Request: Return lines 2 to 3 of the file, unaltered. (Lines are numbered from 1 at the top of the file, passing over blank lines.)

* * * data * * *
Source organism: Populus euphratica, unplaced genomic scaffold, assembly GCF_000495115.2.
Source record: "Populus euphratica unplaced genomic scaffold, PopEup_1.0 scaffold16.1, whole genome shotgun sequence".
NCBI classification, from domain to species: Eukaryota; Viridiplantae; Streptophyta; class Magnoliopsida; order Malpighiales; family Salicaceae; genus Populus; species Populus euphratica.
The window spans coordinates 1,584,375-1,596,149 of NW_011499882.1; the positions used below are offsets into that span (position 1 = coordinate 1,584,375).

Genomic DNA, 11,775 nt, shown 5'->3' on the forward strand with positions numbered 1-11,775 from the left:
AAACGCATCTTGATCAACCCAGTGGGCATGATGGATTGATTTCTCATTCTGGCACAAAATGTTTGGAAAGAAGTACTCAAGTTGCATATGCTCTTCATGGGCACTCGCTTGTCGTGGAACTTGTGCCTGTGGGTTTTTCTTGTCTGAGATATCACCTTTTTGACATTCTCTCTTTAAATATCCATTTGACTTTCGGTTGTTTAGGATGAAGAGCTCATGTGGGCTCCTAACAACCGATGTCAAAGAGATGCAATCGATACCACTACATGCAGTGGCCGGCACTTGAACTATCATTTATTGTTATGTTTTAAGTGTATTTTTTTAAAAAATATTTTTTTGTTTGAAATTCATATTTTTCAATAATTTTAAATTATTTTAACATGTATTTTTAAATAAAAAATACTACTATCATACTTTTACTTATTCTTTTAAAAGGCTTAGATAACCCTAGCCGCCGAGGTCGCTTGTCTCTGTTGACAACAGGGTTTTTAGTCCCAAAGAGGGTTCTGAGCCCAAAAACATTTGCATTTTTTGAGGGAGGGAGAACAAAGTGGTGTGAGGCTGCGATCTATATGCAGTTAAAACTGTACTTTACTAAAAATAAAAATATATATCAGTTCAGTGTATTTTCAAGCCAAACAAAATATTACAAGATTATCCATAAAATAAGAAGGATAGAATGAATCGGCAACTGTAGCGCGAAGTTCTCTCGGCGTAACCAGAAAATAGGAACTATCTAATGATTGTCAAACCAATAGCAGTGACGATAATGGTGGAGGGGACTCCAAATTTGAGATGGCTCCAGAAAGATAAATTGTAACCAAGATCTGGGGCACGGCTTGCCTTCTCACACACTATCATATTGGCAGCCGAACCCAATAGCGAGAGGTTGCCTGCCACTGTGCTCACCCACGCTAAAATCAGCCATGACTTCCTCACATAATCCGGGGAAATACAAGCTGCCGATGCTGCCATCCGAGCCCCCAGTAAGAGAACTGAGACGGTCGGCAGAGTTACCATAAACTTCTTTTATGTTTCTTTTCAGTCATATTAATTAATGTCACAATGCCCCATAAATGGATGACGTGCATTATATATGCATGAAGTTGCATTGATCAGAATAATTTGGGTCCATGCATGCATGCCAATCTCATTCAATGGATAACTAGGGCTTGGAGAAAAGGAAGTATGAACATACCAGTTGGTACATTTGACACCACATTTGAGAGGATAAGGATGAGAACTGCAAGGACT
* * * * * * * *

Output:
Source record: "Populus euphratica unplaced genomic scaffold, PopEup_1.0 scaffold16.1, whole genome shotgun sequence".
NCBI classification, from domain to species: Eukaryota; Viridiplantae; Streptophyta; class Magnoliopsida; order Malpighiales; family Salicaceae; genus Populus; species Populus euphratica.